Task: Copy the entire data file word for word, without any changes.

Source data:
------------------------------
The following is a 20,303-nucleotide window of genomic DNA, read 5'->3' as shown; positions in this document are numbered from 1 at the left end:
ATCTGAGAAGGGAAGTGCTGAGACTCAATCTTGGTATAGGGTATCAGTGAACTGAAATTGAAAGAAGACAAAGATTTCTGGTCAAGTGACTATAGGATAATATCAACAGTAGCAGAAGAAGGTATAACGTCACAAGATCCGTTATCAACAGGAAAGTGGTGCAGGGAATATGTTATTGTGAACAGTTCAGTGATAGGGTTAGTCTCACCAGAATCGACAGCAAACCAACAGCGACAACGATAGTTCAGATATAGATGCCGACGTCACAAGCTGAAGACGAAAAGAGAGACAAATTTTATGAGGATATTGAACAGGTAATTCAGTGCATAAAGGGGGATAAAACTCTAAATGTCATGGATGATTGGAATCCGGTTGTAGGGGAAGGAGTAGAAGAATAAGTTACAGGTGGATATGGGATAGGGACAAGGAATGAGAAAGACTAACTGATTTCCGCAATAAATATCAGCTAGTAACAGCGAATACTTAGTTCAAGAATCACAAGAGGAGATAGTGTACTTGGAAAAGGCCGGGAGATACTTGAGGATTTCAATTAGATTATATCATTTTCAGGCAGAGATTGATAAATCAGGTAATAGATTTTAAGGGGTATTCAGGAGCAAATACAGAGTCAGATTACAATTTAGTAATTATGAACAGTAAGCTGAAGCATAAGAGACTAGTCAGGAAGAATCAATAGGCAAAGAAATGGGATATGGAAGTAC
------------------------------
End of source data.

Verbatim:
The following is a 20,303-nucleotide window of genomic DNA, read 5'->3' as shown; positions in this document are numbered from 1 at the left end:
ATCTGAGAAGGGAAGTGCTGAGACTCAATCTTGGTATAGGGTATCAGTGAACTGAAATTGAAAGAAGACAAAGATTTCTGGTCAAGTGACTATAGGATAATATCAACAGTAGCAGAAGAAGGTATAACGTCACAAGATCCGTTATCAACAGGAAAGTGGTGCAGGGAATATGTTATTGTGAACAGTTCAGTGATAGGGTTAGTCTCACCAGAATCGACAGCAAACCAACAGCGACAACGATAGTTCAGATATAGATGCCGACGTCACAAGCTGAAGACGAAAAGAGAGACAAATTTTATGAGGATATTGAACAGGTAATTCAGTGCATAAAGGGGGATAAAACTCTAAATGTCATGGATGATTGGAATCCGGTTGTAGGGGAAGGAGTAGAAGAATAAGTTACAGGTGGATATGGGATAGGGACAAGGAATGAGAAAGACTAACTGATTTCCGCAATAAATATCAGCTAGTAACAGCGAATACTTAGTTCAAGAATCACAAGAGGAGATAGTGTACTTGGAAAAGGCCGGGAGATACTTGAGGATTTCAATTAGATTATATCATTTTCAGGCAGAGATTGATAAATCAGGTAATAGATTTTAAGGGGTATTCAGGAGCAAATACAGAGTCAGATTACAATTTAGTAATTATGAACAGTAAGCTGAAGCATAAGAGACTAGTCAGGAAGAATCAATAGGCAAAGAAATGGGATATGGAAGTAC